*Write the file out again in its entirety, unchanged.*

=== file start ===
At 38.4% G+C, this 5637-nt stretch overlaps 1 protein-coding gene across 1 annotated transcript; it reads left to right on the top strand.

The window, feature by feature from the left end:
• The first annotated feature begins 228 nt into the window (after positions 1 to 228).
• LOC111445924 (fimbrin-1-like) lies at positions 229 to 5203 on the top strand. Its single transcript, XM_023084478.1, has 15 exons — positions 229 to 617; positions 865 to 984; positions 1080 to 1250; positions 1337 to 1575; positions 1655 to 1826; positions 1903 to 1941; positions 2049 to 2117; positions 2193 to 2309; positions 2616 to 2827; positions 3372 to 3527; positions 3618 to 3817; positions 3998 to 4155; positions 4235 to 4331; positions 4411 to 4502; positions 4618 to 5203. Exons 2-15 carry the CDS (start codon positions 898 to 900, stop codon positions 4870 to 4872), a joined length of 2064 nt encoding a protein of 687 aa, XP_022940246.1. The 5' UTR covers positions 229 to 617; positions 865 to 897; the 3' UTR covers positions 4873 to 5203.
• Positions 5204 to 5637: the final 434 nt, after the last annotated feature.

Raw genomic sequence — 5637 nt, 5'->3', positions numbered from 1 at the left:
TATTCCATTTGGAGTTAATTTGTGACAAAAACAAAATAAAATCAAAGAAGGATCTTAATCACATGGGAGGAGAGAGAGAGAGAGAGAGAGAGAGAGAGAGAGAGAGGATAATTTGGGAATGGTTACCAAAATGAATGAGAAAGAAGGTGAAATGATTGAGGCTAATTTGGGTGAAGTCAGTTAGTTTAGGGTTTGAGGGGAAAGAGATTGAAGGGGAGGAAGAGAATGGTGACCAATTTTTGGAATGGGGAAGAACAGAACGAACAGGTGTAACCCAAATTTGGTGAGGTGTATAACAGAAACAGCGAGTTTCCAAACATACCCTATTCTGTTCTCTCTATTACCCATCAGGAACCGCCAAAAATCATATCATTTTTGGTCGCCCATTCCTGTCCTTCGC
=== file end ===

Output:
At 38.4% G+C, this 5637-nt stretch overlaps 1 protein-coding gene across 1 annotated transcript; it reads left to right on the top strand.

The window, feature by feature from the left end:
• The first annotated feature begins 228 nt into the window (after positions 1 to 228).
• LOC111445924 (fimbrin-1-like) lies at positions 229 to 5203 on the top strand. Its single transcript, XM_023084478.1, has 15 exons — positions 229 to 617; positions 865 to 984; positions 1080 to 1250; positions 1337 to 1575; positions 1655 to 1826; positions 1903 to 1941; positions 2049 to 2117; positions 2193 to 2309; positions 2616 to 2827; positions 3372 to 3527; positions 3618 to 3817; positions 3998 to 4155; positions 4235 to 4331; positions 4411 to 4502; positions 4618 to 5203. Exons 2-15 carry the CDS (start codon positions 898 to 900, stop codon positions 4870 to 4872), a joined length of 2064 nt encoding a protein of 687 aa, XP_022940246.1. The 5' UTR covers positions 229 to 617; positions 865 to 897; the 3' UTR covers positions 4873 to 5203.
• Positions 5204 to 5637: the final 434 nt, after the last annotated feature.

Raw genomic sequence — 5637 nt, 5'->3', positions numbered from 1 at the left:
TATTCCATTTGGAGTTAATTTGTGACAAAAACAAAATAAAATCAAAGAAGGATCTTAATCACATGGGAGGAGAGAGAGAGAGAGAGAGAGAGAGAGAGAGAGAGAGGATAATTTGGGAATGGTTACCAAAATGAATGAGAAAGAAGGTGAAATGATTGAGGCTAATTTGGGTGAAGTCAGTTAGTTTAGGGTTTGAGGGGAAAGAGATTGAAGGGGAGGAAGAGAATGGTGACCAATTTTTGGAATGGGGAAGAACAGAACGAACAGGTGTAACCCAAATTTGGTGAGGTGTATAACAGAAACAGCGAGTTTCCAAACATACCCTATTCTGTTCTCTCTATTACCCATCAGGAACCGCCAAAAATCATATCATTTTTGGTCGCCCATTCCTGTCCTTCGC